"That's good. I could use that." It had been a statement--not a question.

I read again what I'd printed out on the Society's donated dot-matrix printer. And read it again, somehow at the same time aware of the sounds of the arriving office staff that were seeping through the gaps in the floorboards. Without thinking, I skipped the section which didn't follow quietly behind the opening phrase and attached top to bottom with a broad pencil mark. But of course there were moments: smoky rain falling; three mismatched words that strung together only he could make glitter like jewels. My eyes made yet another pass, my chest inflated with longing, jealousy, compunction. I dialed the number at the top of the page but there was no answer, not even a machine, he was already gone.

Today he was anxious, at nine a.m., for a thesis. When at last I managed a pre-caffeine hello, Christian, clearly perturbed, insisted "Are you awake?!"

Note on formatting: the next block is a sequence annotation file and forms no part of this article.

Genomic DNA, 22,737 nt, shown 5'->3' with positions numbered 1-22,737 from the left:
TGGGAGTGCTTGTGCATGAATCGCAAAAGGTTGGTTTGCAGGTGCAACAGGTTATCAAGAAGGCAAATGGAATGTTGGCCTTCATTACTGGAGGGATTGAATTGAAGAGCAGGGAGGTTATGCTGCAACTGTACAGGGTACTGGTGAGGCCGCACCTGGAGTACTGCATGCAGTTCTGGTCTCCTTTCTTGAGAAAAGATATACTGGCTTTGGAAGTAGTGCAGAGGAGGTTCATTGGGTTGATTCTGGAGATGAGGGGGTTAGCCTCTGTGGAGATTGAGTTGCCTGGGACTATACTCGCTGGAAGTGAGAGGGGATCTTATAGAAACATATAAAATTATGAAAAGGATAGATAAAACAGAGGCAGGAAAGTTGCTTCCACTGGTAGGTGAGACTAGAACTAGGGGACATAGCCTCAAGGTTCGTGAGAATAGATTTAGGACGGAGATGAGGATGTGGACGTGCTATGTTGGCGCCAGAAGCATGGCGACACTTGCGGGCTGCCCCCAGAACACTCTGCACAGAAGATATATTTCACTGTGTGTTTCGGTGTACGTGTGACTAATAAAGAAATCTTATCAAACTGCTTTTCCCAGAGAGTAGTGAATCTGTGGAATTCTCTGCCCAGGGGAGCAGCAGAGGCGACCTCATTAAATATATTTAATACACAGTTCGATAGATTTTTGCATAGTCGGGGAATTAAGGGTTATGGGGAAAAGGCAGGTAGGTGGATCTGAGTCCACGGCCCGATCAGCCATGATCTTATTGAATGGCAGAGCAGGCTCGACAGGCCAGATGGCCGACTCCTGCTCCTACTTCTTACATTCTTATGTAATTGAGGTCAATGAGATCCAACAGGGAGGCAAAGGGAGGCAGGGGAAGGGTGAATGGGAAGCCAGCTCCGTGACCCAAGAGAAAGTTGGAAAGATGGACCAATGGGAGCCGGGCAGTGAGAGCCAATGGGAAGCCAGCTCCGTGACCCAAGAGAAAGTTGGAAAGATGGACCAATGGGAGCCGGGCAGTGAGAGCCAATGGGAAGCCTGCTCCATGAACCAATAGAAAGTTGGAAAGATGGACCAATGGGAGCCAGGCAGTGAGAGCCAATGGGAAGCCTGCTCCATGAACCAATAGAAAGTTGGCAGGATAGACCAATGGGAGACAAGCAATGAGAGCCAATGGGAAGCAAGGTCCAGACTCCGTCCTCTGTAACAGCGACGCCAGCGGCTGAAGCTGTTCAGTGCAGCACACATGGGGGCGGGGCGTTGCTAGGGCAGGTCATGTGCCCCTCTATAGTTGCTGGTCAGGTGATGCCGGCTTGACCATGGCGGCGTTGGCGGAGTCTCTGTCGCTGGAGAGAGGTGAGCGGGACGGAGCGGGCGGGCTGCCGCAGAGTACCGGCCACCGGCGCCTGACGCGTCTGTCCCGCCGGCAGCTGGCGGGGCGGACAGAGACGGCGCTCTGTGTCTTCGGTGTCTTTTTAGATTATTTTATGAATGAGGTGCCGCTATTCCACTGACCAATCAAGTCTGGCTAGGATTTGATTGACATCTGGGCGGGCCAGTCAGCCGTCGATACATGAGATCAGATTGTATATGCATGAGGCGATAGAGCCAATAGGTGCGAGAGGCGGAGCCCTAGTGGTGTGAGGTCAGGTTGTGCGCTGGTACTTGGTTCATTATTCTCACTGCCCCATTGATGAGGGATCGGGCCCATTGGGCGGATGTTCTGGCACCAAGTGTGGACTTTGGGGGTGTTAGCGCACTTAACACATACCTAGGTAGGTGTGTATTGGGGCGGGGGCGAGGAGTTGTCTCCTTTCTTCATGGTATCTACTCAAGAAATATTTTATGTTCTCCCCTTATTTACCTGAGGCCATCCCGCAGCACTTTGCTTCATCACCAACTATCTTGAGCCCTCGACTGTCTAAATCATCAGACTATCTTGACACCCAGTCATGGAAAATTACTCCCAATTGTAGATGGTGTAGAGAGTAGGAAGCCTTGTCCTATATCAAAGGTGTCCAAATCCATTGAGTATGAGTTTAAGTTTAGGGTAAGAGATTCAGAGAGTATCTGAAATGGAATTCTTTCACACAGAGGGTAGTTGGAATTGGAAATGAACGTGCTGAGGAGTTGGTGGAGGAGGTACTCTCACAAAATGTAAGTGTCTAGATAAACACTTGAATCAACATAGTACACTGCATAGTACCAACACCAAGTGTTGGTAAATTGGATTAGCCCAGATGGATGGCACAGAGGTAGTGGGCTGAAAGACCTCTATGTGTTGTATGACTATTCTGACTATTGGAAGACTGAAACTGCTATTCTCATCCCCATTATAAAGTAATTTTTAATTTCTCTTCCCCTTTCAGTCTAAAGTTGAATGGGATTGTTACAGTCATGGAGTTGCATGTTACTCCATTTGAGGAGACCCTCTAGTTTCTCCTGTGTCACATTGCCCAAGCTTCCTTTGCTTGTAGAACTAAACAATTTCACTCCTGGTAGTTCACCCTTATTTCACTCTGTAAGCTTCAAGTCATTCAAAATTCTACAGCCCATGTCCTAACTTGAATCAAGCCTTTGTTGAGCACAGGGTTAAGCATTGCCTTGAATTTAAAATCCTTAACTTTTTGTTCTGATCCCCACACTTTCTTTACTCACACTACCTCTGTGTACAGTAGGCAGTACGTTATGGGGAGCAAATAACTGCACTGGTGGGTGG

>From the two opening lines on which he'd been unwaveringly decided, he'd taken off in an entirely odd direction. He'd chosen not to go forward but to instead select a title and move on from there, a creative exercise I am in complete disagreement with. I'd left him perfectly exciting ideas. Sturdy, dependable ideas. I'd repeated them so that he could write them down. So, what had discolored them overnight? What was the point of drawing a map only to have him sacrifice it to an unruly gust of wind? And so after his having made a mess, there I was, now fully awake and knee-deep in the many and varied thesauruses, word origin and archaic terms reference books that I own. Both my unabridged and collegiate lexicons were across my lap, so ridiculously littered with post-its marking the suggestions that he'd already rejected weeks and months before. And to what end?